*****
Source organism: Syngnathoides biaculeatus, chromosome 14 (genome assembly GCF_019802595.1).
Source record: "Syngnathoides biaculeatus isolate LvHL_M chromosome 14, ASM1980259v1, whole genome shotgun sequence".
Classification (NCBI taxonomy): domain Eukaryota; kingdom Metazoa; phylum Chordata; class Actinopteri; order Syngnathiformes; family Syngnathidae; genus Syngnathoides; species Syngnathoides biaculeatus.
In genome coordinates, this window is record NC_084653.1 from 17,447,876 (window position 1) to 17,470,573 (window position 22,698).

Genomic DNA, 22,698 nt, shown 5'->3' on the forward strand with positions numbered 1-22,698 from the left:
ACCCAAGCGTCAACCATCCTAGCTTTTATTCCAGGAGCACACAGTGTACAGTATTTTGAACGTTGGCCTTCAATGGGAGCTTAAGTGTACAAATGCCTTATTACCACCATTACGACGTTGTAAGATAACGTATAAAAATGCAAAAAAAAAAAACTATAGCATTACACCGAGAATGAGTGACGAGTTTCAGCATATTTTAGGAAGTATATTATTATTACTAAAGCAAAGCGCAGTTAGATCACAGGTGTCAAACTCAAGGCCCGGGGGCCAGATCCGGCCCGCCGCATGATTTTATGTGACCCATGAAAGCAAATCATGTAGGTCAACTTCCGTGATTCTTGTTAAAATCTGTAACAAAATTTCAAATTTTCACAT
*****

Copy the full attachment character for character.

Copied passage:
Source organism: Syngnathoides biaculeatus, chromosome 14 (genome assembly GCF_019802595.1).
Source record: "Syngnathoides biaculeatus isolate LvHL_M chromosome 14, ASM1980259v1, whole genome shotgun sequence".
Classification (NCBI taxonomy): domain Eukaryota; kingdom Metazoa; phylum Chordata; class Actinopteri; order Syngnathiformes; family Syngnathidae; genus Syngnathoides; species Syngnathoides biaculeatus.
In genome coordinates, this window is record NC_084653.1 from 17,447,876 (window position 1) to 17,470,573 (window position 22,698).

Genomic DNA, 22,698 nt, shown 5'->3' on the forward strand with positions numbered 1-22,698 from the left:
ACCCAAGCGTCAACCATCCTAGCTTTTATTCCAGGAGCACACAGTGTACAGTATTTTGAACGTTGGCCTTCAATGGGAGCTTAAGTGTACAAATGCCTTATTACCACCATTACGACGTTGTAAGATAACGTATAAAAATGCAAAAAAAAAAAACTATAGCATTACACCGAGAATGAGTGACGAGTTTCAGCATATTTTAGGAAGTATATTATTATTACTAAAGCAAAGCGCAGTTAGATCACAGGTGTCAAACTCAAGGCCCGGGGGCCAGATCCGGCCCGCCGCATGATTTTATGTGACCCATGAAAGCAAATCATGTAGGTCAACTTCCGTGATTCTTGTTAAAATCTGTAACAAAATTTCAAATTTTCACAT